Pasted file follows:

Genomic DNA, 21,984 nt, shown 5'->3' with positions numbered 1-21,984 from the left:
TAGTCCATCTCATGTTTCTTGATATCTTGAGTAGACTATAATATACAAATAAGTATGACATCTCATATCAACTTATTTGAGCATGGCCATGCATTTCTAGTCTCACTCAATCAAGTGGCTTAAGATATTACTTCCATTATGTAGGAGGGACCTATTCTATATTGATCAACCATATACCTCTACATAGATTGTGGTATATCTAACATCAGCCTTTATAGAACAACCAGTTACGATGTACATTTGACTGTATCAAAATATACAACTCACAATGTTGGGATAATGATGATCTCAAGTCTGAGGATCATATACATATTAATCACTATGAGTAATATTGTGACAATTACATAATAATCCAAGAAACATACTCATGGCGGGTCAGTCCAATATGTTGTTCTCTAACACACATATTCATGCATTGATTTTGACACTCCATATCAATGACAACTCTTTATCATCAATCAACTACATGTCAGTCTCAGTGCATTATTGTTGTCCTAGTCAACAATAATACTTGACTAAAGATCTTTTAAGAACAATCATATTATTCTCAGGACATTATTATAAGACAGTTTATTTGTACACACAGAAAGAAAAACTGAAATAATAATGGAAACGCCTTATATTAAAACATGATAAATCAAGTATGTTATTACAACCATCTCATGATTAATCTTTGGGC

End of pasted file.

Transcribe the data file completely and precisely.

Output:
Genomic DNA, 21,984 nt, shown 5'->3' with positions numbered 1-21,984 from the left:
TAGTCCATCTCATGTTTCTTGATATCTTGAGTAGACTATAATATACAAATAAGTATGACATCTCATATCAACTTATTTGAGCATGGCCATGCATTTCTAGTCTCACTCAATCAAGTGGCTTAAGATATTACTTCCATTATGTAGGAGGGACCTATTCTATATTGATCAACCATATACCTCTACATAGATTGTGGTATATCTAACATCAGCCTTTATAGAACAACCAGTTACGATGTACATTTGACTGTATCAAAATATACAACTCACAATGTTGGGATAATGATGATCTCAAGTCTGAGGATCATATACATATTAATCACTATGAGTAATATTGTGACAATTACATAATAATCCAAGAAACATACTCATGGCGGGTCAGTCCAATATGTTGTTCTCTAACACACATATTCATGCATTGATTTTGACACTCCATATCAATGACAACTCTTTATCATCAATCAACTACATGTCAGTCTCAGTGCATTATTGTTGTCCTAGTCAACAATAATACTTGACTAAAGATCTTTTAAGAACAATCATATTATTCTCAGGACATTATTATAAGACAGTTTATTTGTACACACAGAAAGAAAAACTGAAATAATAATGGAAACGCCTTATATTAAAACATGATAAATCAAGTATGTTATTACAACCATCTCATGATTAATCTTTGGGC